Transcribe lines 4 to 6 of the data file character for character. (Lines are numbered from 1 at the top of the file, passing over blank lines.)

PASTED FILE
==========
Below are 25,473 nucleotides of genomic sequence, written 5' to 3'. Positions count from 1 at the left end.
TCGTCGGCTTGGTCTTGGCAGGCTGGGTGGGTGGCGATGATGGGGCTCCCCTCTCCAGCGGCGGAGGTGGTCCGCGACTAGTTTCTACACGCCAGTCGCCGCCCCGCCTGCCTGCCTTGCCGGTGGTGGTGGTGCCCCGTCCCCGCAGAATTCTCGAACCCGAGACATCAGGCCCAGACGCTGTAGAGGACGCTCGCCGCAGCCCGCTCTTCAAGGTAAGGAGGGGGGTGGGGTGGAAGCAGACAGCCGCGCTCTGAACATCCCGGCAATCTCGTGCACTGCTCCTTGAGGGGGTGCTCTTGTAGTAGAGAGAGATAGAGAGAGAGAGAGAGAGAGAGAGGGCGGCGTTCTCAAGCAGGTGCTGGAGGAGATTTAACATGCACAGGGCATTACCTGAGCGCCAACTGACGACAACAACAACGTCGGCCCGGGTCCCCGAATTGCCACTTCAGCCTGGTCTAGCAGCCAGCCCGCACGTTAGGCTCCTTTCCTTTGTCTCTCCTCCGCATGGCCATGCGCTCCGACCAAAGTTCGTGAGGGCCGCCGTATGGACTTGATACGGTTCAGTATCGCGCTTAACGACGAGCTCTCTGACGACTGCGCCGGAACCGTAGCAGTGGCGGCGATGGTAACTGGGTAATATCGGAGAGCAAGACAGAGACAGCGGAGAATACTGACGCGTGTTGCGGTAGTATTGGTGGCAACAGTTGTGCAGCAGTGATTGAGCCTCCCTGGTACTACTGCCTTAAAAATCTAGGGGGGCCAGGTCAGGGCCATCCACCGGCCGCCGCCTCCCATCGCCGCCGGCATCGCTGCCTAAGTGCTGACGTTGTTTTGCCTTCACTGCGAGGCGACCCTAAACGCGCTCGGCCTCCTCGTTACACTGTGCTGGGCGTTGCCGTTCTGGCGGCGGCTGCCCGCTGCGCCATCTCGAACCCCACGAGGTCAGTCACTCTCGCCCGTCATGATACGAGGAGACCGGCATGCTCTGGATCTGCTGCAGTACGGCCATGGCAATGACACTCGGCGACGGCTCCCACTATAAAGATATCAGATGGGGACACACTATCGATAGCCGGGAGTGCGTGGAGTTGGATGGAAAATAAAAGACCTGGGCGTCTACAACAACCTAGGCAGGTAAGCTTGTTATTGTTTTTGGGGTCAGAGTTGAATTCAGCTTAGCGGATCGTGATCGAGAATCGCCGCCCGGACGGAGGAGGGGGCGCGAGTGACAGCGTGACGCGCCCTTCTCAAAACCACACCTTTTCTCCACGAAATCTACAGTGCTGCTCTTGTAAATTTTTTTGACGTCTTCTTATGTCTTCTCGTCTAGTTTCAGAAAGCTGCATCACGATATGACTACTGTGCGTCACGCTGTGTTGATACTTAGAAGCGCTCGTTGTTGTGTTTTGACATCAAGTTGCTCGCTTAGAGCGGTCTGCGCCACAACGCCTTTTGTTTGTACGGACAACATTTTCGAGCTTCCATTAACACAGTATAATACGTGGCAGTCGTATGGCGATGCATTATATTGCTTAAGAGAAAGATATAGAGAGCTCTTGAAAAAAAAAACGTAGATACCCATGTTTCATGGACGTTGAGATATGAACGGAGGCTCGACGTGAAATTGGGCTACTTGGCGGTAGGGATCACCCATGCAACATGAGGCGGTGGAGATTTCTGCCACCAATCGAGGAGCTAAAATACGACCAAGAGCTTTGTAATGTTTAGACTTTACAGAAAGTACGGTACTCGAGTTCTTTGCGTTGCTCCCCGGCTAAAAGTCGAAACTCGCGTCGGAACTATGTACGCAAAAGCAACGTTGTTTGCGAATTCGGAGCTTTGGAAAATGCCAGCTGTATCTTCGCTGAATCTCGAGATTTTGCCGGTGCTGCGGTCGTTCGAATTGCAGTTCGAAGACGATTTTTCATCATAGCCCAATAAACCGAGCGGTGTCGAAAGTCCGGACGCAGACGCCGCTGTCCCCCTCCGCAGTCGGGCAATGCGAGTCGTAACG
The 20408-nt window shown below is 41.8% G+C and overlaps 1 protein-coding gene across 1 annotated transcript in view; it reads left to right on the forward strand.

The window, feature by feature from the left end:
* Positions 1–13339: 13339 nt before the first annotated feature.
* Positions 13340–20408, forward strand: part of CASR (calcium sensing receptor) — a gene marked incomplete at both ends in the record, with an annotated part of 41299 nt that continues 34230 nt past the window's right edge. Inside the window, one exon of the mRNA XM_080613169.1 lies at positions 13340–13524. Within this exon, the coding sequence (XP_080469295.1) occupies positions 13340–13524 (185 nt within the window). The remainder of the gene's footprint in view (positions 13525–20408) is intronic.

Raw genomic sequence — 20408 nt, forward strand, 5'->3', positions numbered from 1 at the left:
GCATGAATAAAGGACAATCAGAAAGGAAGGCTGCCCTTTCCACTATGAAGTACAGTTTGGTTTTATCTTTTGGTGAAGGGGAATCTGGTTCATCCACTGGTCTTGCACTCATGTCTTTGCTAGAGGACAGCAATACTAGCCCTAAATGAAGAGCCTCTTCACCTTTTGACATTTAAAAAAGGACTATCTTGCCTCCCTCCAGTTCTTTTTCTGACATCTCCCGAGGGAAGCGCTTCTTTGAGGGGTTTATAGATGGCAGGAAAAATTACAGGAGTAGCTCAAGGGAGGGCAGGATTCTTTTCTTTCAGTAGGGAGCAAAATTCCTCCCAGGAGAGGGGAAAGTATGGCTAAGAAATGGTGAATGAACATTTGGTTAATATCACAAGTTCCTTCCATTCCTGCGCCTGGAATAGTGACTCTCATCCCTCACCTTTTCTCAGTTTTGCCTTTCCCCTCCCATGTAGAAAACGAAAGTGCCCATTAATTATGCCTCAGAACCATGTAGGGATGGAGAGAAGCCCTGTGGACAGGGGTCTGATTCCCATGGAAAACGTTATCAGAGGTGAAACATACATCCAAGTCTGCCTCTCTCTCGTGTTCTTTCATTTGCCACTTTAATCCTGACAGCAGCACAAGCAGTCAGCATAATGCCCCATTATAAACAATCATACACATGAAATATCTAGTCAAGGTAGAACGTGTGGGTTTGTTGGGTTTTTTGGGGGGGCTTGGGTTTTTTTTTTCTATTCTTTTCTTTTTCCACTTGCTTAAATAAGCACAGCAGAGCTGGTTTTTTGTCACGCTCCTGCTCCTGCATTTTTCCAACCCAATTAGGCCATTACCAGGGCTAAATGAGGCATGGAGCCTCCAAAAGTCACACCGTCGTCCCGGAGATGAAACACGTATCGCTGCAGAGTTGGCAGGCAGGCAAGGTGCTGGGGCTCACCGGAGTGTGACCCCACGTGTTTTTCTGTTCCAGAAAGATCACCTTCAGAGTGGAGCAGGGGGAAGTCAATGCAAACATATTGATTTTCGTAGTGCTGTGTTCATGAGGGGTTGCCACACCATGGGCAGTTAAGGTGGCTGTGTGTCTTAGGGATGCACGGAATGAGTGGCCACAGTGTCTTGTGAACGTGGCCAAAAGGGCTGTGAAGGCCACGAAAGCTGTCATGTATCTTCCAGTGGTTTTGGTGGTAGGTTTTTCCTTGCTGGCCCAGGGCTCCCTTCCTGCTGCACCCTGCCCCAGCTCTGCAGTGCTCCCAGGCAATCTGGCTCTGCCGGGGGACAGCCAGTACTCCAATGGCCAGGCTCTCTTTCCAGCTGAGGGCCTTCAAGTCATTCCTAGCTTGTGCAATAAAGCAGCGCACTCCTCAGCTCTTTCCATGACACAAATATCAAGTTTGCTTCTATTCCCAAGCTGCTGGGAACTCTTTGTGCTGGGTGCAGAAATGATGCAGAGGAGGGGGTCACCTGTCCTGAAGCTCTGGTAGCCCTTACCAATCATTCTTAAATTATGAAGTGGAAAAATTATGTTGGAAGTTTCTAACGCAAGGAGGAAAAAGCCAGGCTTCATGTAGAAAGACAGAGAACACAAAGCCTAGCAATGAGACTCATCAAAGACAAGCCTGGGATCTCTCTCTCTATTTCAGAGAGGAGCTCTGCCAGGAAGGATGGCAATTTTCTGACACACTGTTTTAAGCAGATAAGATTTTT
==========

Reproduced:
The window, feature by feature from the left end:
* Positions 1–13339: 13339 nt before the first annotated feature.
* Positions 13340–20408, forward strand: part of CASR (calcium sensing receptor) — a gene marked incomplete at both ends in the record, with an annotated part of 41299 nt that continues 34230 nt past the window's right edge. Inside the window, one exon of the mRNA XM_080613169.1 lies at positions 13340–13524. Within this exon, the coding sequence (XP_080469295.1) occupies positions 13340–13524 (185 nt within the window). The remainder of the gene's footprint in view (positions 13525–20408) is intronic.